The wall behind its altar, by contrast, is gold, and features a statue of Saint George defiantly stood over a slain dragon, and Jesus on a cross above him. The altar itself features writing in the Syriac script, while various other frescoes and statues are situated around the church.

feature tom a statue of saint george on the altar

A statue of Saint George on the altar

Our bus parked next to the church after having (just about) successfully navigated its way into the village without hitting any of the buildings which line its narrow streets, and we disembarked and made our way up the hill to the Kormakitis Centre of Cooperation (KCC).

We were treated to halloumi, olives and bread inside, before being spoken to about the language which is unique to the village of Kormakitis: Cypriot Maronite Arabic, known to its speakers as Sanna.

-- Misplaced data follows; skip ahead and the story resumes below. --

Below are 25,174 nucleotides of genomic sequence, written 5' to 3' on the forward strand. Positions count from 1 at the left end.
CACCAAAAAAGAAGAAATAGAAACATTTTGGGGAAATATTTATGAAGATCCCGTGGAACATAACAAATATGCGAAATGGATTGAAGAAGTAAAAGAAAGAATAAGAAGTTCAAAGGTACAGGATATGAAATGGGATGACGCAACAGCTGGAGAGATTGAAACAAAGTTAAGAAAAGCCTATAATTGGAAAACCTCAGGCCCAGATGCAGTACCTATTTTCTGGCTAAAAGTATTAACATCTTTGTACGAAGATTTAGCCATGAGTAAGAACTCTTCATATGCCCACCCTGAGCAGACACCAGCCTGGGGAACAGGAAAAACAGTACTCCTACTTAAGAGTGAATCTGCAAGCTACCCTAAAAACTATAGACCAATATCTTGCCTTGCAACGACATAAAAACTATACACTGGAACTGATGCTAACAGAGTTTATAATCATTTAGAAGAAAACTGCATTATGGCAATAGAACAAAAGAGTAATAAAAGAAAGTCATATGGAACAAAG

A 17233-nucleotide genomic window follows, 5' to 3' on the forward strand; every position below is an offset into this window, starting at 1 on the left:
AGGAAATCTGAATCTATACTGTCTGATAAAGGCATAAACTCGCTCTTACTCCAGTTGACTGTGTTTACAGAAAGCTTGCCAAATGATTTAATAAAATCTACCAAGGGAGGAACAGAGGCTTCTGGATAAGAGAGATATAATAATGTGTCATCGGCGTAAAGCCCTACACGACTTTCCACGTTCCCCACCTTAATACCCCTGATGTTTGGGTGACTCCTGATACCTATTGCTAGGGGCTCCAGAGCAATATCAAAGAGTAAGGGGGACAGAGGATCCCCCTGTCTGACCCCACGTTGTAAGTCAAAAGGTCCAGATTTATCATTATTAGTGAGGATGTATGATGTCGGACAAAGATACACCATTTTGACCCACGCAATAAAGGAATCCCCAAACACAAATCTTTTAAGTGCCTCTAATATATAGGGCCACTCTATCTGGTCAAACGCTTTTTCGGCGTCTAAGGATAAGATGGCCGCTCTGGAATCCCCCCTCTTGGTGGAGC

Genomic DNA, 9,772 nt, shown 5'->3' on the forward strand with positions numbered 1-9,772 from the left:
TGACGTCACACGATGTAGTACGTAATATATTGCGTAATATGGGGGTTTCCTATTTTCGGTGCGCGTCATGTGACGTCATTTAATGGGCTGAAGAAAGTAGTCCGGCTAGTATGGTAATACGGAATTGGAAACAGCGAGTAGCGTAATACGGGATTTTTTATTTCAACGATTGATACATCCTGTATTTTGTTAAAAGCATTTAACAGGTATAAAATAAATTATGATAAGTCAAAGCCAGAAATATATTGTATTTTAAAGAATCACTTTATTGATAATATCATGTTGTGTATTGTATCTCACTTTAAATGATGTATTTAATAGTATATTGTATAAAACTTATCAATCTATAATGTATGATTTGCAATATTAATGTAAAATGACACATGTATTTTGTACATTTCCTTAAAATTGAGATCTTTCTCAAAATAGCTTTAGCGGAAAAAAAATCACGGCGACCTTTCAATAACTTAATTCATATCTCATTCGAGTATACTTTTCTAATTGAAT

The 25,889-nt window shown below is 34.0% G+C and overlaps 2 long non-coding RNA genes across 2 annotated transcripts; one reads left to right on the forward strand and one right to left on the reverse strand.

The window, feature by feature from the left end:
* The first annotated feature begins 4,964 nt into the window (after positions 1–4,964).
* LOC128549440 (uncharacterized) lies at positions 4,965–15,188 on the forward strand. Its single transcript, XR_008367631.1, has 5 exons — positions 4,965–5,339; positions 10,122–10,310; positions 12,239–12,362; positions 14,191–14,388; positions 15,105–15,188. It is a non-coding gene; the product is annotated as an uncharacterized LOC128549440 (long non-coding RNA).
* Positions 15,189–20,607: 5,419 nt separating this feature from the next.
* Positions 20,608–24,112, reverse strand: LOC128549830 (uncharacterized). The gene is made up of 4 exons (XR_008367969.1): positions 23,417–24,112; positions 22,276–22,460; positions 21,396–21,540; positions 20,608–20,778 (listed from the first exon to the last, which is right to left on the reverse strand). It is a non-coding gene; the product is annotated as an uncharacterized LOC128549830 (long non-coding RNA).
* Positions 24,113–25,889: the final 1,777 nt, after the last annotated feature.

The KCC’s chairman of the board Antonis Skoullos explained that a derivative of the Arabic language was brought to the island from Mesopotamia around 1,200 years ago, and that that derivative evolved into Sanna in Kormakitis over the course of the intervening millennium.

The language is not a gimmick, either. While the average age of its speakers is undoubtedly rising and most Kormakitis Maronites under the age of 50 do not have a native-level command of the language, the people who do speak it do so in much the same way as others on this island converse in Turkish or Greek.

This much was evidenced in the Sanna language quiz held at the end of the morning, which was won by a local villager named Marios.